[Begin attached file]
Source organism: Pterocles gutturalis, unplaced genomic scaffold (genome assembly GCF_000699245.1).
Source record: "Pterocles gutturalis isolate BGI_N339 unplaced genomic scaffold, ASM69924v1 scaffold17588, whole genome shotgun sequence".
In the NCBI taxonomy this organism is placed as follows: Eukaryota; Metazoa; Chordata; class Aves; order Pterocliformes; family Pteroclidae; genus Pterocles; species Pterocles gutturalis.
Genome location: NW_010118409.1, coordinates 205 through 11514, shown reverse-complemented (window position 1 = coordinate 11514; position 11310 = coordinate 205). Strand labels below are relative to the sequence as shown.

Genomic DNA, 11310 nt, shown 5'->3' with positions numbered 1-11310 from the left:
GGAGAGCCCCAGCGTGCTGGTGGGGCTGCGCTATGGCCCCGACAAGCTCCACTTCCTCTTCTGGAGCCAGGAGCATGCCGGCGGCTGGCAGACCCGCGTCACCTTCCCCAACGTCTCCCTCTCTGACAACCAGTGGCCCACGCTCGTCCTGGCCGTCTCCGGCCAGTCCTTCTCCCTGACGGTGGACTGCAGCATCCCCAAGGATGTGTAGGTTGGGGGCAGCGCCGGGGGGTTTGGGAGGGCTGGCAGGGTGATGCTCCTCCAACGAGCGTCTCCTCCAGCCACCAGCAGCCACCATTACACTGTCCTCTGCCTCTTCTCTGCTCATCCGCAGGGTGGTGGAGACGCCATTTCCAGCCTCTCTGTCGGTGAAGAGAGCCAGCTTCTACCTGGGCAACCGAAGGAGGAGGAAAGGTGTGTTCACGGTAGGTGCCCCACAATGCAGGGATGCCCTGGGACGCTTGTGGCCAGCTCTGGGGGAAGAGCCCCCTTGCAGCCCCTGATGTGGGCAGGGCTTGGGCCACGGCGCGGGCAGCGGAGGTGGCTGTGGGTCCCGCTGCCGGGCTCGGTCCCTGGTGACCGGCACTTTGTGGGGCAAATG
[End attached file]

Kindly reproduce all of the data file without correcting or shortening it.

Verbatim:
Source organism: Pterocles gutturalis, unplaced genomic scaffold (genome assembly GCF_000699245.1).
Source record: "Pterocles gutturalis isolate BGI_N339 unplaced genomic scaffold, ASM69924v1 scaffold17588, whole genome shotgun sequence".
In the NCBI taxonomy this organism is placed as follows: Eukaryota; Metazoa; Chordata; class Aves; order Pterocliformes; family Pteroclidae; genus Pterocles; species Pterocles gutturalis.
Genome location: NW_010118409.1, coordinates 205 through 11514, shown reverse-complemented (window position 1 = coordinate 11514; position 11310 = coordinate 205). Strand labels below are relative to the sequence as shown.

Genomic DNA, 11310 nt, shown 5'->3' with positions numbered 1-11310 from the left:
GGAGAGCCCCAGCGTGCTGGTGGGGCTGCGCTATGGCCCCGACAAGCTCCACTTCCTCTTCTGGAGCCAGGAGCATGCCGGCGGCTGGCAGACCCGCGTCACCTTCCCCAACGTCTCCCTCTCTGACAACCAGTGGCCCACGCTCGTCCTGGCCGTCTCCGGCCAGTCCTTCTCCCTGACGGTGGACTGCAGCATCCCCAAGGATGTGTAGGTTGGGGGCAGCGCCGGGGGGTTTGGGAGGGCTGGCAGGGTGATGCTCCTCCAACGAGCGTCTCCTCCAGCCACCAGCAGCCACCATTACACTGTCCTCTGCCTCTTCTCTGCTCATCCGCAGGGTGGTGGAGACGCCATTTCCAGCCTCTCTGTCGGTGAAGAGAGCCAGCTTCTACCTGGGCAACCGAAGGAGGAGGAAAGGTGTGTTCACGGTAGGTGCCCCACAATGCAGGGATGCCCTGGGACGCTTGTGGCCAGCTCTGGGGGAAGAGCCCCCTTGCAGCCCCTGATGTGGGCAGGGCTTGGGCCACGGCGCGGGCAGCGGAGGTGGCTGTGGGTCCCGCTGCCGGGCTCGGTCCCTGGTGACCGGCACTTTGTGGGGCAAATG